We also went on a trip to visit my family, and while we were there we went to the Russian area of San Francisco for dinner.  I have pictures of that and also of some Russian Easter goodies we enjoyed on Monday -- so expect some fun posts in the next few days.

Sunday, April 13, 2014


Just my luck that I'd get sick the week of our home study visit.


Just breathe. (At least as much as one can through a plugged up nose.)

And keep looking at adorable nursery ideas on Buzzfeed, Pinterest, etc, especially the ones that would work fantastically for older children or toddlers.

There are some great ideas here.  We have two flea market find dressers to repair, repaint, and pretty up.  We're waiting for a referral to get started on painting the two unused rooms upstairs, and I definitely want to do something fun with the dressers.

So many adorable ideas!

Friday, April 11, 2014

Any day now?

We're living our lives, going to family events, plugging away on getting the house "home study visit ready."  Still trying not to let the wait get to us, but of course it does, though we try to keep faith that everything will work out in the end.

Like other families who set out on the journey to adopt from Kazakhstan, we've started to have the "what if Kazakhstan never opens" conversations -- with each other and with our adoption agency.

There are rumors that Kazakhstan will open within the next few weeks.  But, of course, there have been rumors like this before, and nothing really came of them. No one seems to know anything, but there's hope, of course.  Even so, our agency does not want to string us along, and we have talked about what do to if there's no movement from Kazakhstan.

There are other options, of course.

There's Ukraine, but the general political instability there concerns us, even if adoptions are continuing to be processed. (At least for now -- who knows what tomorrow will bring?)  They also have a policy/process of "traveling blind" without a referral, and the children available are all age 5 and above or have moderate to severe special needs.  We have great respect for families who are called to adopt special needs children, but at this time, as first time parents, we do not feel that we are called in that direction.  Even if we were, however, traveling blind leads to very little time to review the child(ren) and their medical files.  We don't feel this is a good fit for us.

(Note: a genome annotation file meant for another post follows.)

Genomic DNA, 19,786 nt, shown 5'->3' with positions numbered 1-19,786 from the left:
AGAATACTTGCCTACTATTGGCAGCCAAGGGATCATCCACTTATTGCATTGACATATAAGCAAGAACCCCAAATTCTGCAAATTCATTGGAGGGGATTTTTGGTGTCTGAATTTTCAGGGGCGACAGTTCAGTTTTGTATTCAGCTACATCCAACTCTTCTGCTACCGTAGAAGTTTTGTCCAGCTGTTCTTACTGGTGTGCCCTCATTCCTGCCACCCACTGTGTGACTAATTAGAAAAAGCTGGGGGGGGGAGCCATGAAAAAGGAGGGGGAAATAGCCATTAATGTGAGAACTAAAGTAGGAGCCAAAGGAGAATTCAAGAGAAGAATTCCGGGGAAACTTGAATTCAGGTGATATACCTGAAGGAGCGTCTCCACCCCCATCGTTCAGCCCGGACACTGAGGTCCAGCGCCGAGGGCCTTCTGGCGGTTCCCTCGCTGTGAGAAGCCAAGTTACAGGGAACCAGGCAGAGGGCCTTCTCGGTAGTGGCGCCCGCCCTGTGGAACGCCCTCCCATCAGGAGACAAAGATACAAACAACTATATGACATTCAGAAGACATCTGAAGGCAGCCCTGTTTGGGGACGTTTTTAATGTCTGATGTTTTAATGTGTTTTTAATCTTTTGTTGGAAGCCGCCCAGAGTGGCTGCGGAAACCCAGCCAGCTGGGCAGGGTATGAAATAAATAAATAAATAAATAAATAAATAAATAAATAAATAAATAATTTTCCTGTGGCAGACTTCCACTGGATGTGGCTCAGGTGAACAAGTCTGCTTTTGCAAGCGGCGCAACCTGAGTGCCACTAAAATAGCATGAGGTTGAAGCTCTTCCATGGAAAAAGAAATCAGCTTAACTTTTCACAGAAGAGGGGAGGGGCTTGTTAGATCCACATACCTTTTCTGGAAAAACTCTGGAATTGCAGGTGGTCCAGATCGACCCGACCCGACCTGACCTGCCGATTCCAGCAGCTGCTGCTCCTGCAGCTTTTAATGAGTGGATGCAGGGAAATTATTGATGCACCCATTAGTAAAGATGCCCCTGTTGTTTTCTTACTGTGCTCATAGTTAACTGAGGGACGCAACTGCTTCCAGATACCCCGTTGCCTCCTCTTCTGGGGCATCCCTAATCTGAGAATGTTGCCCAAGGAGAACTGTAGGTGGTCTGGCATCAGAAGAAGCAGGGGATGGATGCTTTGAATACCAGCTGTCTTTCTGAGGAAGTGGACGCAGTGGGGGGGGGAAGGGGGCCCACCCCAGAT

Then there's Bulgaria.  They have a good solid program, but their wait times for a referral are higher, so we'd prefer to keep this program as more of a "last resort."  They also don't seem to allow adoption of children under the age of two, which isn't a deal breaker for us exactly, but would narrow down the diversity (and potential number) of sibling groups that would work for us due to my younger age.

Latvia is another option, though a limited one due to my age and the fact that they rarely allow children under the age of nine to be adopted.  However, we are willing to explore this option if a waiting sibling group we qualify for becomes available.  If this happens, our agency will call us.  However, if we get much farther with another country, this option would no longer be viable, which is fine, because at least we would then be moving forward.

Kyrgyzstan is currently our first choice back-up country.  They are very culturally similar to Kazakhstan, and they are a Russian speaking country (many also speak Kyrgyz, but the orphanage we would adopt from is Russian speaking), which is good as we have been learning Russia. Kyrgyzstan borders Kazakhstan and is also a former Soviet republic.  There is less time in country on the first trip that Kazakhstan requires, though, and we have come to see the 30 day bonding period as a major blessing.  They are also not currently open, though they have allowed agencies in the US to apply to become accredited by the Kyrgyz government.  This country is at the "any day now" point in terms of announcing which agencies are accredited -- and our agency has applied.  The hope is that, following accreditation, Kyrgyzstan would accept dossiers fairly quickly, though this isn't guaranteed.

So where does this leave us?

Waiting, still, though waiting with more options, especially with Kyrgyzstan seemingly serious about reopening their adoption process. 

If Kyrgyzstan opens (meaning they've accepted our agency and are also accepting dossiers from US families), we will continue to wait for Kazakhstan until our anniversary in mid-May.  At that point, if Kazakhstan isn't open, we will pursue Kyrgyzstani adoption.

We appreciate prayers and support during this time of decision -- both for our own decision making and that of the countries involved.